With a weather-nibbled coast spotted with sea stacks, Blue Flag beaches and offshore islands, Donegal is a land that feels undiscovered. Last summer, scenes for Star Wars: Episode VIII
were filmed on the Inishowen Peninsula. But this area of Ireland is also expecting 2017 to be a big year; there’s an array of reasons to visit, from surfing beaches in Magheraroarty and Ballyhiernan Bay to Horn Head — a driving, walking or cycling loop that squeezes the 1,600-mile Wild Atlantic Way into a 4.5-mile nutshell.
British Airways launches flights to Chile’s sophisticated capital in January and it’s a hive of activity for 2017, with hotels opening in heritage buildings (such as the new Hotel Magnolia in El Centro) and the reopening of one of the city’s magnificent palaces, Palacio Cousiño — closed since it was damaged by the 2010 earthquake.
Done Copenhagen? Seen Stockholm? It’s Helsinki’s time for travel love. The world’s second-most northerly capital does both freezing, fairytale winters and bright, leafy summers — so visitors can choose between two very different trips. Are you a cosy cafe and steamy sauna kind of person, or do you prefer bright nights, waterside vibes and midsummer parties? Whenever you arrive, expect to find cutting-edge design, a lava-hot Nordic food scene (start your day with breakfast in the renovated Old Market Hall), surprising Art Nouveau architecture and good coffee as standard.
Kangerlua Fjord, Disko Bay, Greenland. Image: AWL Images
Cruises have been dipping into Greenland for a few years now, but the world’s largest island is beginning to feel established rather than experimental as more and more companies include it on 2017 itineraries. Covered in vast glaciers and largely uninhabited, Greenland is carving a niche as an adventure destination. But the likes of dog-sledding, snowmobiling and snowshoeing are complemented by boat tours around towering icebergs, Inuit cultural experiences and some of the best spots in the world to watch the Northern Lights.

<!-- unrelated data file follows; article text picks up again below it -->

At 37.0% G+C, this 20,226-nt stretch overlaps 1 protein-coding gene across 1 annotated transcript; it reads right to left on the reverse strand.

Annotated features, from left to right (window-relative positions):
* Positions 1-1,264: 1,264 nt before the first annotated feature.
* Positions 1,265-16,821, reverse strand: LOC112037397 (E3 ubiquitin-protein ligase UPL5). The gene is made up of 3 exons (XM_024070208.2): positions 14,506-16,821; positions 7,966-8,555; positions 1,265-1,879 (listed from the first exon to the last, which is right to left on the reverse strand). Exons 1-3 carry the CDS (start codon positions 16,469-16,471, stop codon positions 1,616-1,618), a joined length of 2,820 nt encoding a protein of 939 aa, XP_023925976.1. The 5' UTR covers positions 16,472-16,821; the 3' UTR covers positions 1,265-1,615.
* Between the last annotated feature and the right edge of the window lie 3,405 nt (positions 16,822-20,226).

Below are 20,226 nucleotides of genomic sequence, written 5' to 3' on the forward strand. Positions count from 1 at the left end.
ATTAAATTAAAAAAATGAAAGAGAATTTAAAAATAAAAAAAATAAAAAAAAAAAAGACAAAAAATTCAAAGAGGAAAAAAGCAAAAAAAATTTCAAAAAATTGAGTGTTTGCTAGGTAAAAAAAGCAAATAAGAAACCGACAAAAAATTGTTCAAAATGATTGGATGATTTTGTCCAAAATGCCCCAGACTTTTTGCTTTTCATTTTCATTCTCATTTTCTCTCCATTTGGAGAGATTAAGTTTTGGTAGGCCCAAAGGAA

British Airways launched direct flights to Lima last summer, where a burgeoning food and culture scene means it’s now a standalone city break. Rafael Osterling (of Miraflores’ Rafael fame) opened El Mercado recently — a simple farm-to-table restaurant rooted in Peruvian cuisine — and darling of the jet-set Jaime Pesaque will open Mayta in 2017. The capital’s hotel scene is blossoming: new openings include Casa Republica in Pacific-edged Barranco, opening in February and the Atemporal ‘hotelito’ in Miraflores. In May, Belmond’s Andean Explorer train will ply its route from Cusco to Arequipa and the ‘second Machu Picchu’, pre-Incan fortress Kuelap, will get more accessible with the imminent opening of a cable-car. LATAM’s new flights from Lima to Jaén, meanwhile, are opening up the north of the country.
Aarhus is having a 12-month stint in the spotlight as European Capital of Culture 2017. There’ll be performances by the Royal Danish Theatre; performances at the Musikhuset concert hall that include ballet, opera and musical theatre interpretations of three of Oscar-winning Danish director Susanne Bier’s movies; and paintings and installations spanning The Garden — a three-mile visual trail that will curve through the centre and along the coast, examining man’s relationship with nature. There’s also Urban Mediaspace Aarhus, a grand revitalisation of the waterside; Godsbanen, a former railway warehouse reborn as bars and eateries; and Substans, one of three Michelin-starred restaurants in the city.